Week ending 26th April 2024.

This week was an important one in terms of economic data for the US.  On Thursday, the region’s GDP figure was reported as having increased at a rate of 1.6% year-on-year in Q1, coming in below expectations of a 2.4% increase. Simultaneously, core PCE data for the US – which is the Fed’s preferred measure of inflation and charts the increase in goods and services minus volatile elements such as food and fuel – was reported on Thursday as having risen by an annualised 3.7% quarter on quarter. Many may wonder what this means for the Fed’s next interest rate decision on the 1st of May, whether a slower growth rate paired with a jump in inflation might make a 2024 interest rate cut difficult to sign off on.

Interestingly, markets actually reacted to the figure for PCE that showed that the index held steady year-on-year at a growth of 2.8%, coming ‘off’ because the reading – in comparison to that from previous months that had been revised upwards – appeared flat. However, investors choosing to buy back in was just as swift as it was strong following reports that steadily filtered out as tech earnings season gets underway.

Following the reports, treasury secretary for the US, Janet Yellen, announced that the economy is firing on all cylinders, suggesting that the Fed will secure the smooth landing that has been in their sights for some time. The GDP growth is peculiar, Yellen maintained, although not concerning, noting that the job market is in three-plus-year expansion territory that is empowering consumers’ spending but is not so ‘hot’ that wage growth is putting upwards pressure on inflation. She also urged the US population to consider that things such as shelter costs will moderate throughout the year – ultimately meaning that inflation will not take off in a direction that will spook the Fed.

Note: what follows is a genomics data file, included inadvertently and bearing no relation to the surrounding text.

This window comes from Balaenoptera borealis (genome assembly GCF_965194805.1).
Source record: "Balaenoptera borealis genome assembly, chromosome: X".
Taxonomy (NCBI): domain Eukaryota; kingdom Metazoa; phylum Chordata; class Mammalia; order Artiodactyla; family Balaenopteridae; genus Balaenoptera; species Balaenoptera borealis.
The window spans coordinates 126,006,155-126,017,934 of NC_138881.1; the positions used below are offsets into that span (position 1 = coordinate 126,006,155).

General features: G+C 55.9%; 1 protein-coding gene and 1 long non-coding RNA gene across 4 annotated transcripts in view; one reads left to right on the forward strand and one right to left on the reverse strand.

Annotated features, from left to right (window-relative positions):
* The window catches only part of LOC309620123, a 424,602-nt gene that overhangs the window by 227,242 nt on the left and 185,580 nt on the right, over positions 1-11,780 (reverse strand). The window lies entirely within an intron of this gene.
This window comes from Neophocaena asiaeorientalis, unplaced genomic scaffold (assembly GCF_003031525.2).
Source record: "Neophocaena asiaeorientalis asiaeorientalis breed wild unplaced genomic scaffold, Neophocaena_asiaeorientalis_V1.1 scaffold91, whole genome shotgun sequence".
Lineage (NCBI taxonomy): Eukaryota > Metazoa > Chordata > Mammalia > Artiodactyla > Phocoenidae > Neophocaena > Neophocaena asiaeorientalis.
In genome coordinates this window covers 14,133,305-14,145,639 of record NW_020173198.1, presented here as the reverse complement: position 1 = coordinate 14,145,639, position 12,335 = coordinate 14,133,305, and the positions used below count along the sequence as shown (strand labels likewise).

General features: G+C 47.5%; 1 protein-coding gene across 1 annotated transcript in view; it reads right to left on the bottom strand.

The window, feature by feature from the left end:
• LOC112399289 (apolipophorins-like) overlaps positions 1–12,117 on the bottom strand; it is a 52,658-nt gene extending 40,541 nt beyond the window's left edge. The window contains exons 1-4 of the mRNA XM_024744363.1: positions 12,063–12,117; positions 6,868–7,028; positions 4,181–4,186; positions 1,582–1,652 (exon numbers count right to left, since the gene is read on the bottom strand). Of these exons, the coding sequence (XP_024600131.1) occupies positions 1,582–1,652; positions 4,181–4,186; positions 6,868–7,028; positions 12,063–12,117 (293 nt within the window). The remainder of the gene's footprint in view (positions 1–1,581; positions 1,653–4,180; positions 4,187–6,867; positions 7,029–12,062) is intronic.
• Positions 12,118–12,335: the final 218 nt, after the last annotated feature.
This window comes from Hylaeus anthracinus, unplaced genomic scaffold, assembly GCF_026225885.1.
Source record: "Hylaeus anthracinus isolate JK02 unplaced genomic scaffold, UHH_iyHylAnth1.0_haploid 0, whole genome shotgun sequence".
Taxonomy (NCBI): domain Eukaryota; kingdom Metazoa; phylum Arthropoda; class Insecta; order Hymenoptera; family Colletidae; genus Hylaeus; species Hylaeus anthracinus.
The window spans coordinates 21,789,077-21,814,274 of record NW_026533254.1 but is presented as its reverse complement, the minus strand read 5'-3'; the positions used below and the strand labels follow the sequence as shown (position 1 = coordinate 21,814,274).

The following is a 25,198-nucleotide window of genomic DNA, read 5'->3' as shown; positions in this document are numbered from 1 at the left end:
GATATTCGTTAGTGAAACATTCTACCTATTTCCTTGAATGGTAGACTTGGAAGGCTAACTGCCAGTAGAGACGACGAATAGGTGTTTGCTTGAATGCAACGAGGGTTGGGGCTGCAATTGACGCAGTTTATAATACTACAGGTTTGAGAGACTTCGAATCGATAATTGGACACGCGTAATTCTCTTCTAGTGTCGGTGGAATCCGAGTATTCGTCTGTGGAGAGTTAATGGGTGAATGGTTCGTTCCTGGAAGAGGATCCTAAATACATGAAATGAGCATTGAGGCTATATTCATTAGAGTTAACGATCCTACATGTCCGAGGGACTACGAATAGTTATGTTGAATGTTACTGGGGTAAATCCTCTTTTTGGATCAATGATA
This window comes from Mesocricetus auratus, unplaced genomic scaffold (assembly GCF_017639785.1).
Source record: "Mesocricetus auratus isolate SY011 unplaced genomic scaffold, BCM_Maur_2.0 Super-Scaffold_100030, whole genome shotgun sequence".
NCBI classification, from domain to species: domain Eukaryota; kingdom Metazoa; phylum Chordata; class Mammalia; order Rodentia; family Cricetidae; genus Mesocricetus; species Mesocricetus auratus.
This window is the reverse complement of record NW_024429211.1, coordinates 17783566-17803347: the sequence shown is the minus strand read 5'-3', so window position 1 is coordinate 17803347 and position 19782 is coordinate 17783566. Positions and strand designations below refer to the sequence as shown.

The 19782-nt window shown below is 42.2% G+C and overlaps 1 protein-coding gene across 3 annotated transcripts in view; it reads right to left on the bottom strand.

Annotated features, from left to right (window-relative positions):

Over in Europe, France faces a busy few months as Macron’s administration receives both criticism and pressure from the Far Right and Republicans over its current public deficit. Recent forecasts reported by the International Monetary Fund indicate that the country’s deficit will remain above 4% until 2029, with Macron’s government declaring the possibility of a financial shortfall of 5.1% this year – something that may form the basis of a future no confidence vote with respect to the Prime Minister. Despite the region’s credit rating being left unchanged by agencies Moody’s and Fitch last week, we anticipate some short-term noise in markets over the coming weeks while investors distinguish what is actually a tangible concern to the economy and what is not.

CPI data was released last week for Japan, with the core reading coming in below expectations at an increase of 1.6% in April from last year, in contrast to a 2.4% gain in March this year. The slower increase this month is thought to be in part attributable to the fact that the Tokyo Met government decided to make some tuition free for students. Following the ending of their 17 year stretch of negative rates last month, policymakers were perhaps waiting to see the Fed’s next move when they also decided to keep rates at -0.1% to 0.1% on Friday. In response to their keeping of rates unchanged, we saw the Yen slide 160 to the dollar before it rebounded in anticipation of subsequent intervention by policymakers.

Still to come this week we have the Fed’s latest interest rate decision (which is expected to see policymakers holding rates steady), China’s PMI data and Eurozone consumer confidence, GDP & inflation data, earnings season data from the likes of Amazon, Apple, HSBC and Samsung & Q1 earnings for Chinese mega banks.

Nicola Tune, Portfolio Specialist 

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